Iran: Pro-government rallies held nationwide as elite guard says protests are over

Sara Shayanian
Iranian clerics take part during a state-organized rally against anti-government protests in the country, in the holy city of Qom. Photo by Ali Marizad/EPA
Iranian clerics take part during a state-organized rally against anti-government protests in the country, in the holy city of Qom. Photo by Ali Marizad/EPA

Jan. 3 (UPI) -- Iranians held nationwide pro-government rallies backing the Islamic establishment Wednesday, while the revolutionary guard says anti-government protests are over.

Thousands poured out in several cities, including Ahvaz, Kermanshah, Bushehr, Abadan, Gorgan and Qom, to participate in mass rallies while chanting pro-government slogans and holding banners and national flags, Iran's state-owned Press TV reported.


The pro-government participants also condemned Israel, as well as U.S. President Donald Trump and the United States, after Trump tweeted support of anti-government protesters.

In response to Trump's comments, Iranian Foreign Minister Mohammad Javad Zarif said that Iran's stability would come from its own people, not foreign "infiltrators."

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"Iran's security and stability depend on its own people, who - unlike the peoples of Trumps regional "bffs"-have the right to vote and to protest. These hard-earned rights will be protected, and infiltrators will not be allowed to sabotage them through violence and destruction," Zarif tweeted on Tuesday.

Iranians in other cities plan to rally for the government on Thursday and Tehran residents will come out in support of Iran's regime on Friday.

That comes after a peaceful protest last week beginning in Mashhad over economic grievances, unemployment and a surge in food prices quickly turned violent -- leaving more than 20 dead.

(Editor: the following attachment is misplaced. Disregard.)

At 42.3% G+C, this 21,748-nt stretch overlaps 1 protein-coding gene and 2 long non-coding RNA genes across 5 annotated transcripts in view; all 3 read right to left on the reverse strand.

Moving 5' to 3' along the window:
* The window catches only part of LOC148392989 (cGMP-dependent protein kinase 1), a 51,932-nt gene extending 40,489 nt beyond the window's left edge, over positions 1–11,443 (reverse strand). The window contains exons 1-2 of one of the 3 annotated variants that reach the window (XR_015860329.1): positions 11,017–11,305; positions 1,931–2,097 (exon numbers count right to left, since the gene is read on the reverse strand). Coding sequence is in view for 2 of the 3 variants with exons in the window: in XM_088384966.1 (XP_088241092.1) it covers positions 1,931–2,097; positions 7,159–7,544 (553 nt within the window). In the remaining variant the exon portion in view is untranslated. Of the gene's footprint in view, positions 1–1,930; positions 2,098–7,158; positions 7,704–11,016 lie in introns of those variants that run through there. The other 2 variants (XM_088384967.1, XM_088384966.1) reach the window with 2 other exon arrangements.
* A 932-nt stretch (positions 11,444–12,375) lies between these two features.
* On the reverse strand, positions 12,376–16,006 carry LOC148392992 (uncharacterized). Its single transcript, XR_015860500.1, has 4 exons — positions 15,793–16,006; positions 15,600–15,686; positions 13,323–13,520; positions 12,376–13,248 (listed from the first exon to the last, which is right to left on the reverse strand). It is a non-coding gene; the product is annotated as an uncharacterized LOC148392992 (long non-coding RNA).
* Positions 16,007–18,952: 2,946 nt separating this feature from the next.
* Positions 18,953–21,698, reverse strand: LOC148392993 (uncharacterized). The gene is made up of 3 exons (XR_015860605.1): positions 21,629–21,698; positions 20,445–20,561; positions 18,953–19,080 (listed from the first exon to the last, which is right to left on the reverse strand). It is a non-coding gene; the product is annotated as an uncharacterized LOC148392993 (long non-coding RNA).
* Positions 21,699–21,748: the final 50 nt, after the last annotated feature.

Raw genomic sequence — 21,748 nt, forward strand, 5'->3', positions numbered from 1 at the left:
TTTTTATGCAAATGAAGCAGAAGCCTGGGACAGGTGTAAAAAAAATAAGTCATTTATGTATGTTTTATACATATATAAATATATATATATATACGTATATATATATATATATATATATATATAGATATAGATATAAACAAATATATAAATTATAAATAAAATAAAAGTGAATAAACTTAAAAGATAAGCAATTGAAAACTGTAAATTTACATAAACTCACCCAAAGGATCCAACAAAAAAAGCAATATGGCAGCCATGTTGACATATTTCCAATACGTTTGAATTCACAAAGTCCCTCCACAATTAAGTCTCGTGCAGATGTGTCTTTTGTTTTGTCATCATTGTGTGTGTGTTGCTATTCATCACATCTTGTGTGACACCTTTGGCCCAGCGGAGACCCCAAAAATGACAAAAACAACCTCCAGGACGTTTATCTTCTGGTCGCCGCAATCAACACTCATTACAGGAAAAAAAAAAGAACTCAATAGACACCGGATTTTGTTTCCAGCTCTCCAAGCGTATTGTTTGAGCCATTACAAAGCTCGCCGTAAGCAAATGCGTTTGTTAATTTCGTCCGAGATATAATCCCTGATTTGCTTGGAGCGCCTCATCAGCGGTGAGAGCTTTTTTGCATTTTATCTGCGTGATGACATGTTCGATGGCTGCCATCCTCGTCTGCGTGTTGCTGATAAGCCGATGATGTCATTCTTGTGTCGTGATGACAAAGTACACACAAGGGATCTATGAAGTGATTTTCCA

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Meanwhile, Iran's Revolutionary Guard commander Mohammad Ali Jafari said the "sedition" has ended and "the enemies should know that threats against Iran's defense and security no longer work" -- declaring an end to the anti-establishment unrest.

"There a sense that the situation may be settling down, though it doesn't necessarily mean a return to normality," Vincent Eiffling, an Iran researcher at the Belgium-based Centre d'Etudes des Crises et des Conflits Internationaux, told Bloomberg. "The establishment is busy taking back the streets with the pro-government demonstrations."

The latest protests are the largest Iran has seen since its disputed 2009 presidential election.

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The Iranian regime has shut down social media apps used to help organize rallies, such as Telegram and Instagram, and slowed Internet connections.

Iranian Leader Ayatollah Ali Khamenei blamed the protests on Iran's "enemies."

"Look at the recent days' incidents," Khamenei said. "All those who are at odds with the Islamic Republic have utilised various means, including money, weapons, politics and [the] intelligence apparatus, to create problems for the Islamic system, the Islamic Republic and the Islamic Revolution."

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